People, Places & Events

     

 

 
 

PS firefighters honored at banquet
Monitor Staff Reports
PAYNE SPRINGS–In a more subdued gathering than usual, the Payne Springs Fire Rescue honored its members at the department’s annual awards banquet Saturday.
The department was struck by tragedy less than a week earlier with the Feb. 15 death of veteran firefighter and department board member Roger Yardley.
In addition, training officer Sean Kelsay was diagnosed with lung cancer late last year, and is undergoing chemotherapy.
Fire chief Randy Harley presented a special plaque to Yardley’s family in appreciation of his years of service to the department, which he joined in May, 1998.
Yardley picked up two tall trophies at last year’s banquet, and would have been awarded two more Saturday night, Harley said – he was the runner-up as top medical responder with 148 calls, and seventh among the top 10 fire responders with 104 calls.
Kelsay also received a special award for his service behind the scenes, along with the duo of Kay and Randy Hardee.
Last year’s “Rookie of the Year,” Dillon Herbert, was named the department’s “Firefighter of the Year,” as he led the department in medical call responses (150) and was the runner-up in fire calls, with 168 responses.
A full-time student also enrolled in EMT school, Herbert joined the department in April, 2007.
Kelsay joined the department Dec. 12, 1996, and remains the department’s certification coordinator.
This year’s “Rookie of the Year” was Chris Perez, while a special service award went to Don Mecklin and Michael Juica.
Stephanie West was the runner-up in medical responses, with 144, while Juica was the department’s top fire responder, answering 181 calls.
During 2008, the 46-member department responded to 649 calls, about half of those medical calls, which includes vehicle accidents, Harley reported.
There were a couple of major fires that boosted the department’s dollar loss, but the department was able to save many more homes and prevent losses through the year, he added.
“Major fires are a challenge,” he said. “Knowing that you can support your water supplies is a big help.”
The department’s area-wide ISO (fire insurance) rating is 4. “To me, that’s outstanding for a rural community like ours,” Harley said.
Operating nine apparatus out of two stations, the department’s average response time last year was 7.43 minutes.
So far, 2009 is starting out as another busy year, with 112 calls through Saturday, he added.
During the banquet, the firefighters’ pagers went off with a structure fire alarm, and six or eight members roared out in two pieces of equipment.
A few minutes later, the pagers went off again, telling department members to “10-22” (disregard) the alarm, and the members who left were able to rejoin the others for a department gathering at the dais.
In a running gag, Harley often referred to his “program” – several scribbled notes on the back of a large envelope – during the nearly three-hour banquet.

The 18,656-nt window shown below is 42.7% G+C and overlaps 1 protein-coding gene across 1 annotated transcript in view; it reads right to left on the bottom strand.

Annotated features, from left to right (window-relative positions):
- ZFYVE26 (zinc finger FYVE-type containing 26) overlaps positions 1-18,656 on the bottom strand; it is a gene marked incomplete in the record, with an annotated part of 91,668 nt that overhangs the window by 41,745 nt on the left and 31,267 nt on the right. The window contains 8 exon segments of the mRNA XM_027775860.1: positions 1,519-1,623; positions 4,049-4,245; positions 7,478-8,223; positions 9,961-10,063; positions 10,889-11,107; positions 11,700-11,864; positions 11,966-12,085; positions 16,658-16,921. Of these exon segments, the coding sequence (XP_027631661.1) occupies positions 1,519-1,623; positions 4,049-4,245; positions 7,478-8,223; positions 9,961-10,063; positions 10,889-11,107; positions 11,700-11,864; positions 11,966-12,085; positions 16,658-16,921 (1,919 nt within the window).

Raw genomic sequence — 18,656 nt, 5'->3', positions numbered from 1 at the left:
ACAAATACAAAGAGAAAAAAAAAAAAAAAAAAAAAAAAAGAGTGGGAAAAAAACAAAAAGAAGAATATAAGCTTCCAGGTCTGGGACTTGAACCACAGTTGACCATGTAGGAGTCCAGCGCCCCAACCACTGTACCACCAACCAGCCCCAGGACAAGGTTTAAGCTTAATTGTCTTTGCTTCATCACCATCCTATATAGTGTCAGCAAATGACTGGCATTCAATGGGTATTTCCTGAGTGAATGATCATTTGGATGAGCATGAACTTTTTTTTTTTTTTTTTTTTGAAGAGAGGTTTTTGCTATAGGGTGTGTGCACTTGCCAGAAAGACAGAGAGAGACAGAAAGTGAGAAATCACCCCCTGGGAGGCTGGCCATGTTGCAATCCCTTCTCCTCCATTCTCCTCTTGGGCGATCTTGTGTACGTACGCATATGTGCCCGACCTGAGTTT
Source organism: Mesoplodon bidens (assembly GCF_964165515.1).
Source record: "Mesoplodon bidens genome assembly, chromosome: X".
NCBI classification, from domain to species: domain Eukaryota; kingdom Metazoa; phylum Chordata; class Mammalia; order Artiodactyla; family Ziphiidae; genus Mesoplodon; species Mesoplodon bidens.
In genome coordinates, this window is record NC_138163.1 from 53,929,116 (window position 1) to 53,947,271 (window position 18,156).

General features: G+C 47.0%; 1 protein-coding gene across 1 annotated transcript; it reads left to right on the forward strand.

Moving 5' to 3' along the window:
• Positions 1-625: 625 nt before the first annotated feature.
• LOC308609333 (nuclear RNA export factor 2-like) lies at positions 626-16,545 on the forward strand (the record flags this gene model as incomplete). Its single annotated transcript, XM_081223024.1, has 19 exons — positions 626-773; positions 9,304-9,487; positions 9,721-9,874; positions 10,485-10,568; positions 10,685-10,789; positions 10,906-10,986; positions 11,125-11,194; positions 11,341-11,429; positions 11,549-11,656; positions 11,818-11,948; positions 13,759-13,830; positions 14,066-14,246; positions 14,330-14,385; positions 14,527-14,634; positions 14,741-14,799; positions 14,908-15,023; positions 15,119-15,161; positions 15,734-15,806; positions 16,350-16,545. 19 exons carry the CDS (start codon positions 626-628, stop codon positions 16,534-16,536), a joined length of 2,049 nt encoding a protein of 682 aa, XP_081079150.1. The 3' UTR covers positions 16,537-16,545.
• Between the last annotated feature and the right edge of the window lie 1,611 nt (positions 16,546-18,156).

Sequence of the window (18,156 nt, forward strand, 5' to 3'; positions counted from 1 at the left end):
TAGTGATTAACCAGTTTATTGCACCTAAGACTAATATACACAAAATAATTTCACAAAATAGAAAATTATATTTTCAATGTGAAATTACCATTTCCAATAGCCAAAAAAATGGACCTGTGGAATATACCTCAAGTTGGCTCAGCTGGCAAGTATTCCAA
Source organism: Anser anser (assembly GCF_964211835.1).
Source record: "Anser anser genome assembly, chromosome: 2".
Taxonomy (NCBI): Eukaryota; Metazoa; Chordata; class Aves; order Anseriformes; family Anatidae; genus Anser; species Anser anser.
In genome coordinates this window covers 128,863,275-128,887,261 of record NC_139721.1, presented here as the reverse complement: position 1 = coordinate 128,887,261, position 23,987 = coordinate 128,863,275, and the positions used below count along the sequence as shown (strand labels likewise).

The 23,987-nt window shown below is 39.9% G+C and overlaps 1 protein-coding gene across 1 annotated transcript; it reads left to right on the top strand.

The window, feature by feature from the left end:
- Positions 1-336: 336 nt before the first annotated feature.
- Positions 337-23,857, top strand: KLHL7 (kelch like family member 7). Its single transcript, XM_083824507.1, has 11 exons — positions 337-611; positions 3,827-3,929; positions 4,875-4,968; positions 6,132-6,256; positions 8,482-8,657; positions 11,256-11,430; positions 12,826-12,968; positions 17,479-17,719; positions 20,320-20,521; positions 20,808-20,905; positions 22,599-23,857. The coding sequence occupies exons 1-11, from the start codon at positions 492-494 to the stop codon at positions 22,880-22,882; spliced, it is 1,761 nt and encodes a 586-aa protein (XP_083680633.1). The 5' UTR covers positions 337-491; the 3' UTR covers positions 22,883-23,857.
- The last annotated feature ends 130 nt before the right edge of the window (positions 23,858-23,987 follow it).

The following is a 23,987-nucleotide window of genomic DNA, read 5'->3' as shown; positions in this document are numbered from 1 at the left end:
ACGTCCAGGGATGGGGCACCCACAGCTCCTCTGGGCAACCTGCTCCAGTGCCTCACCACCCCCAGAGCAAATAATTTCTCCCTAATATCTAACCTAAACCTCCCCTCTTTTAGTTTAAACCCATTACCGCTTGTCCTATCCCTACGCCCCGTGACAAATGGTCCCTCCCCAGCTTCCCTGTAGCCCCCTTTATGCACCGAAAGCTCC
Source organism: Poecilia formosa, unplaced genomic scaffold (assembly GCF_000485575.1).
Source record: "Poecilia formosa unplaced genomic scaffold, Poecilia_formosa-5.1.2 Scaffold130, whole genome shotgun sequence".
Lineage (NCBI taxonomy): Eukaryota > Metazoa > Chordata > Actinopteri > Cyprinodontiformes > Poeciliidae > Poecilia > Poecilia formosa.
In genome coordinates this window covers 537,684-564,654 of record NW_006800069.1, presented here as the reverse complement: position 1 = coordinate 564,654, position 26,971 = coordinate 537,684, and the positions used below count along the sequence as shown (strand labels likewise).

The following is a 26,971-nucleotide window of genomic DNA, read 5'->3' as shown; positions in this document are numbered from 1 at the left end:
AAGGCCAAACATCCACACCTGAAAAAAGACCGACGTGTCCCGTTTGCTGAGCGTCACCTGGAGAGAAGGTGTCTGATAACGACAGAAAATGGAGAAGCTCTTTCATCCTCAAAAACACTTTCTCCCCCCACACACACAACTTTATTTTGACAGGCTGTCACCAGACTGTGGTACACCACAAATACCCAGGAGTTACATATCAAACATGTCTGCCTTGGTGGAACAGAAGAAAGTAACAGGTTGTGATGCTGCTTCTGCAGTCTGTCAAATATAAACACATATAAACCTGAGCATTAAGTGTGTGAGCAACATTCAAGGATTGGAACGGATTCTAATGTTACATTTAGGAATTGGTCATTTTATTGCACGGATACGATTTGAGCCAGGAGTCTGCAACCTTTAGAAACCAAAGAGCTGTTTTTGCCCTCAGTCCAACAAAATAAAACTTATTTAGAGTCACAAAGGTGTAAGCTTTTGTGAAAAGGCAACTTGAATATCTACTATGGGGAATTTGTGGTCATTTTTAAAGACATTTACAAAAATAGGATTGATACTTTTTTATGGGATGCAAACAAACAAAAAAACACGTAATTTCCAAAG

During the awards portion, Harley handed out a number of certificates of appreciation to individuals, including Dennis Harris and Jimmy and Irma Reynolds, along with the Pinnacle Women’s Club and Poole Gas Company in Malakoff.
Also, Harley recognized representatives from the Eustace, Log Cabin, Gun Barrel City and Enchanted Oaks fire departments, which have mutual aid agreements with the Payne Springs volunteers.
Athens Fire Chief John McQueary, a former battalion commander with the Arlington Fire Department, spoke briefly to the gathering about the absolute need for as much training as possible.
A Vietnam veteran, McQueary came to Athens after retiring from Arlington with 35 years of service.
At Arlington, McQueary commanded five stations in a section of the city that included Six Flags and Hurricane Harbor, as well as the Texas Rangers stadium and the spot now housing the new Dallas Cowboys stadium, still under construction.
“I hadn’t had much experience with volunteers until I got down here,” McQueary said. “I don’t see how you do what you do.”
McQueary noted he was always a paid employee, and admitted the paycheck provided motivation at times.
“You do it out of the passion of your heart,” he said.
Every year, more than 100 firefighters die in the line of duty, and more than 45,000 are injured. Training is the way to lower those figures, McQueary said.
“What we have to recognize is what the dangers are, and then train on them,” he said. “Training allows you to find out what your weaknesses are, because you have to work as a team.”
Being a firefighter isn’t a job – it’s a calling that requires the utmost dedication, McQueary said.
“I applaud you,” he added. “You are doing an honorable thing.”


Monitor Photo/Kerry Yancey
Most of the 44-member Payne Springs Fire Rescue department gather for a photo
at the department’s annual awards banquet Saturday at the Lighthouse Baptist Church.


Monitor Photo/Kerry Yancey
Payne Springs Fire Chief Randy Harley (at right) presents a plaque to the family
of veteran volunteer firefighter and department board member Roger Yardley during
the Payne Springs Fire Rescue’s annual awards banquet Saturday.


Monitor Photo/Kerry Yancey
Veteran training officer Sean Kelsay (center), flanked by Kellie and Ashley
Kelsay, holds a special service award presented for his help behind the scenes.

Prepare now for severe weather
By Pearl Cantrell
Monitor Staff Writer

ATHENS–The Henderson County Commissioners made two proclamations recently marking Feb. 22-28 as Severe Weather Awareness Week and March 2 as the 173rd anniversary of Texas Independence Day.
Storm Spotters workshops are scheduled across Texas from now until April.
Henderson County is hosting such a class Tuesday, March 24, at the Athens Senior Citizens Center on State Highway 31.